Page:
Fresno State: As stated in my MWC West preview, I sense Bulldog football is taking a step backward. This game will be the Bulldog’s ninth game. If they arrive 6-2 or 5-3, the game will be close. Anything less, not so much. The Aztecs win.

@ Hawaii: If the Aztec defense controls the Hawaii passing offense, a fairly easy win. Hawaii’s defense has problems stopping any type of competent offense. SDSU wins and enjoys the flight home.

Nevada: Last year’s 26-21 loss to the Wolfpack in Reno was pure coulda, shoulda, woulda. Carson Strong is one of the top three MWC qbs. Nevada has proven talent galore returning on both sides of the ball. Nevada.

@ UNLV: The Rebels coaching staff was brand new last year. New schemes, new attitude, new everything except the result at game’s end. Aztecs by at least 17.

Boise State: This game begins at 9:00 a.m. the day after Thanksgiving. I don’t care. And neither will the SDSU coaching staff. The Bronco passing game often shuts the door on opponents. I go with the class of the Mountain division.

2021’s result will be 8-4/5-3. If my prediction of losing to both San Jose State and Fresno State rings true, we finish third in the West. A bowl game is likely, though not guaranteed.

Go, Aztecs.

Such a promising start. Two first downs during our first possession. Then, the old backward, not quite forward, pass does us in, but the Aztec defense kept the Wolfpack out of the end zone and they settled for a field goal. Our next possession featured a march downfield and a Lucas Johnson run for a touchdown. Not bad.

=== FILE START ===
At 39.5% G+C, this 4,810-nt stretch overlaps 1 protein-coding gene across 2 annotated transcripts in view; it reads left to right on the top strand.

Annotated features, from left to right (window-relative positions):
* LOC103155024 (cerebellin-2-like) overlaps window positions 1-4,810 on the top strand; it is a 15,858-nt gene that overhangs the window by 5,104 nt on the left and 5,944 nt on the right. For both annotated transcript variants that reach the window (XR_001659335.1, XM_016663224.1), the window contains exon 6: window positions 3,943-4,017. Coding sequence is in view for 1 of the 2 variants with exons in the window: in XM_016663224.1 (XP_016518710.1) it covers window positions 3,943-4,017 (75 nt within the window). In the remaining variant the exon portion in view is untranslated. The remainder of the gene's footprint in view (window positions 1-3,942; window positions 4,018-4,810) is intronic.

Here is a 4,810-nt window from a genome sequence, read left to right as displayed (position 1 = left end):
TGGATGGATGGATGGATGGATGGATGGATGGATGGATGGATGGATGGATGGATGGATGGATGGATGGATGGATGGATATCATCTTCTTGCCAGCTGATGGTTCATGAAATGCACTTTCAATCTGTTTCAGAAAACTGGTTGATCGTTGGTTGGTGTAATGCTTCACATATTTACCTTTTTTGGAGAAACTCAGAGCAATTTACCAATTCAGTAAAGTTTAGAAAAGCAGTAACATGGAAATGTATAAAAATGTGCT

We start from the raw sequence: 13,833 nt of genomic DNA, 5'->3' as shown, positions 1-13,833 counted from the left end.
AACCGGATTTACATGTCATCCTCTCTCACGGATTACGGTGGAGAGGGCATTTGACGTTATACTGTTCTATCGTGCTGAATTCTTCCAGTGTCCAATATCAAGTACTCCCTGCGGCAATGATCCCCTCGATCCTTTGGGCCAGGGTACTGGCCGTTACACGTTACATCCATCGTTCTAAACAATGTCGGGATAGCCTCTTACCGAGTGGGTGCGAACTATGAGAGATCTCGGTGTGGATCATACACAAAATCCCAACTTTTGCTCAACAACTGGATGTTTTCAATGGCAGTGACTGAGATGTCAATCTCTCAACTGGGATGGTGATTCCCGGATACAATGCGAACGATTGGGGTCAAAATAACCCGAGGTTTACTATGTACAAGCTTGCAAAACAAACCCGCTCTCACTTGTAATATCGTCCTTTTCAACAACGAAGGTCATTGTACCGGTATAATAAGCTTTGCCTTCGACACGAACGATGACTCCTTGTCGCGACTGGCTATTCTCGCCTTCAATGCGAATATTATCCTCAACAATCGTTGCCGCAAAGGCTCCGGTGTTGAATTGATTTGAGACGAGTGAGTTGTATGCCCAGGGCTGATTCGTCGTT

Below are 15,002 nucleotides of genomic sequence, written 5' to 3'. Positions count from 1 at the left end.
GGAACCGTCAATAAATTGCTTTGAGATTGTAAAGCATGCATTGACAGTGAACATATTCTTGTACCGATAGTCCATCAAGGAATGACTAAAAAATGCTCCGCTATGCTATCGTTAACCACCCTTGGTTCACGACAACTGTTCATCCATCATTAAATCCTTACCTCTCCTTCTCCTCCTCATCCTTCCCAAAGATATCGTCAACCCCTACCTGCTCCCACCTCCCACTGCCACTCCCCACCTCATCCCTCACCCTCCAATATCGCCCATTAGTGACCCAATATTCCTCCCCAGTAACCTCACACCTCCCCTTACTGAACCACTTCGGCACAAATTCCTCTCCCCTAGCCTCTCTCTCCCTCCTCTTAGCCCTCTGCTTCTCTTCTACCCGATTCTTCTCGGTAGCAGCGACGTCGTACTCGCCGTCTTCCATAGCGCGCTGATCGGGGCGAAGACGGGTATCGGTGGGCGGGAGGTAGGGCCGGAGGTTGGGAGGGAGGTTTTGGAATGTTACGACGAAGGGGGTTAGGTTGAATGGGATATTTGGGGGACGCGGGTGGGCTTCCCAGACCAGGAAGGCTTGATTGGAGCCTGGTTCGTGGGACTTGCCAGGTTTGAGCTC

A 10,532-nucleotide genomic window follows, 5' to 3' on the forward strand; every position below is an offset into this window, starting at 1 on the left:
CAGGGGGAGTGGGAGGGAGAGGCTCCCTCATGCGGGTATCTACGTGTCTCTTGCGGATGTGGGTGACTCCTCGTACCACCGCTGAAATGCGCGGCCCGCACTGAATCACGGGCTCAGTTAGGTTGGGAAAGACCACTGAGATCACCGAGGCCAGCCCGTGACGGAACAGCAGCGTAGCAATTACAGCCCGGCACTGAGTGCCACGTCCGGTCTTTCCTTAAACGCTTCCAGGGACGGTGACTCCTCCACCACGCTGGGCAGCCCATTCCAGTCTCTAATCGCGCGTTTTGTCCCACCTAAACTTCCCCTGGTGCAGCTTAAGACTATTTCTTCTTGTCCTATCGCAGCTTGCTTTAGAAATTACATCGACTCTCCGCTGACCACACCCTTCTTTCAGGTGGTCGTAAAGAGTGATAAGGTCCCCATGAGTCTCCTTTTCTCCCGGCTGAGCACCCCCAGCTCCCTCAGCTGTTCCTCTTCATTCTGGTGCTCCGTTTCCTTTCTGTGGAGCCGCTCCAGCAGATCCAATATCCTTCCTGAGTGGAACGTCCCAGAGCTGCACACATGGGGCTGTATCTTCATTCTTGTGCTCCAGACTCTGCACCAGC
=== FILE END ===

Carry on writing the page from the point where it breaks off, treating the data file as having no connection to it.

The remainder of the first half was Aztec touchdowns followed by Nevada field goals less their lone touchdown. 21-16 us at the half was feeling quite winnable.

Until our offensive line decided blocking was optional. You want proof? Here is the proof: 5 (!!!!!) consecutive three and outs during our first five possessions in the second half. Punt city. Zero push from our offensive line into and beyond the Nevada defensive line. Not a single Nevada linebacker required laundry service at game’s end. No stains here.

Among other second half shortcomings, consider (1) Lucas Johnson’s fall down sack (nobody touched him) early in the fourth quarter; (2) Carson Baker’s return, which resulted in the fifth consecutive 3-0. Mr. Baker’s body language featured all the energy of a snail on a cold day; (3) Nevada’s four down, first and goal that resulted in the go-ahead score (and final score) courtesy of a missing Aztec defense (who, by the way, allowed the Wolfpack a lovely line of 5/5 in the red zone and 4 whole yards in tackles for loss).

Hope reared its ugly head with Darren Hall’s interception (as a side note, Mr. Hall simply could not keep up with Romeo Doubs the entire afternoon). The Aztec offense lined up on the Nevada 26 with a minute plus remaining. Nine plays later, the game ended. Nine plays to find 26 yards plus one more. Nope. Not happening.

Final damning evidence of an offense flawed and missing: Both Bells (Greg and Chance) averaged less than 4 yards per carry. Jordan Byrd averaged 1 yard per carry. We were 2/11 on third downs. A performance worthy of a pair of crutches.

3-2. Go, Aztecs.